She jumped back in horror, stumbling over a branch, and fell on her buttocks. She sat there a moment, mouth and eyes wide, breathing fast. She stared at the shoe in disbelief.
She was afraid what she might find attached to that shoe.
She wanted to run. She just wanted to get out of there. But gritting her teeth, she summoned her bravery and edged over to the hole. Not wanting to, but as if forced involuntarily, she gently brushed away the soil around the shoe, bit by bit.
Then, she realized she’d found what she hadn’t wanted to. What she’d thought may be hidden in this forest, but had hoped wasn’t here at all.
She wasn’t wrong.
There was a leg attached to that shoe.
She called 9-1-1.
Friday, August 12th, 11:55 AM
OLD Edna Bellows was rather a kindly soul. Always optimistic and cheerful, but lonely. Everyone she had known was dead now. She’d had so many funerals to attend, she couldn’t get to them all. At eighty-nine years old, her savings had long run dry. Now she had to settle for living in a small apartment in a wretched old building that should’ve been long ago condemned. The government check she received each month barely covered her dwelling space, with little left for food to keep her energy up.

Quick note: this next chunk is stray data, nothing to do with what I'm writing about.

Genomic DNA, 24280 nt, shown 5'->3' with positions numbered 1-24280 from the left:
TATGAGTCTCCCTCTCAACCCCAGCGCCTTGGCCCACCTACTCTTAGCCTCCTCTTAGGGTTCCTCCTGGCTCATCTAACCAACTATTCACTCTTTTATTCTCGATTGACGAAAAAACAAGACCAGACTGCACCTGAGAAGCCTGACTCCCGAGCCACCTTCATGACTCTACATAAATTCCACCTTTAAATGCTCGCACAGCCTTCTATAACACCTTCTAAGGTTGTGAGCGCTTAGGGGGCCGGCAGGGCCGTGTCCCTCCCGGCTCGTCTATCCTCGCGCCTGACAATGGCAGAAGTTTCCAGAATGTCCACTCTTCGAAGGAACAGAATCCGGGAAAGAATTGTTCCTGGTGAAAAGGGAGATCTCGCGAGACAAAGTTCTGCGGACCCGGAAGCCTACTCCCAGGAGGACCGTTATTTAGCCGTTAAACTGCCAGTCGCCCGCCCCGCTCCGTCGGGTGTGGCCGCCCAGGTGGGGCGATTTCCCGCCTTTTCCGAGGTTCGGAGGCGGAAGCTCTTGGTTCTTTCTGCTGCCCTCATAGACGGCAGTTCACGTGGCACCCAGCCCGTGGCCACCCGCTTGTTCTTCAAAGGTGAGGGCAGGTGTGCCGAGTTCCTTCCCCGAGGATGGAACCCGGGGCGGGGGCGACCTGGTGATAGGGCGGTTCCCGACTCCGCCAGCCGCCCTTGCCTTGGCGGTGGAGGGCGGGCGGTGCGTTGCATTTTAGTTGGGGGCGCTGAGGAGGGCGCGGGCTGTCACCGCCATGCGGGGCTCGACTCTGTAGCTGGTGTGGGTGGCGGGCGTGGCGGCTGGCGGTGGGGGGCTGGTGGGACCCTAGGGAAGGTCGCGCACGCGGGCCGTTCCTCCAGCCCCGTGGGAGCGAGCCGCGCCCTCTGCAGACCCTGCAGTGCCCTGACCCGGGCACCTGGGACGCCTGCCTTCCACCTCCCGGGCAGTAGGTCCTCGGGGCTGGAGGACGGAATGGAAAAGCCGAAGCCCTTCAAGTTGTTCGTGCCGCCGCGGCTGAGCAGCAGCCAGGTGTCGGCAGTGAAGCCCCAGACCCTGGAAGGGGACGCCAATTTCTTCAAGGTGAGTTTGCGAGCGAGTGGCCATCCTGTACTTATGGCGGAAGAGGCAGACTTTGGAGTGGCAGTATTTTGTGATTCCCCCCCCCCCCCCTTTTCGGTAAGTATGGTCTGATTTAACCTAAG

Nonetheless, life goes on. She sighed to herself as she counted out the few remaining coins rattling around in her cookie jar. Just enough for a bit of bread, maybe a pack of chicken wieners, the no-name brand, and maybe a jar of marmalade.
“Sounds like a feast to me,” she chuckled.
She was too proud to use one of those silly walkers the old folks were using these days. She grasped the handle of a well-worn cane as she removed it from the doorknob. She tied a scarf over her thin gray hair, fastening it firmly under her chin. Grabbing her handbag, she made her way out to the hallway, locking the door carefully behind her.
She was glad to be on the second floor. Only two flights to climb. With the elevator not working, as usual, it took her some time to make it to the street, and hugging her cane with one hand, handbag clutched in the other, she moved haltingly down the sidewalk toward her destination.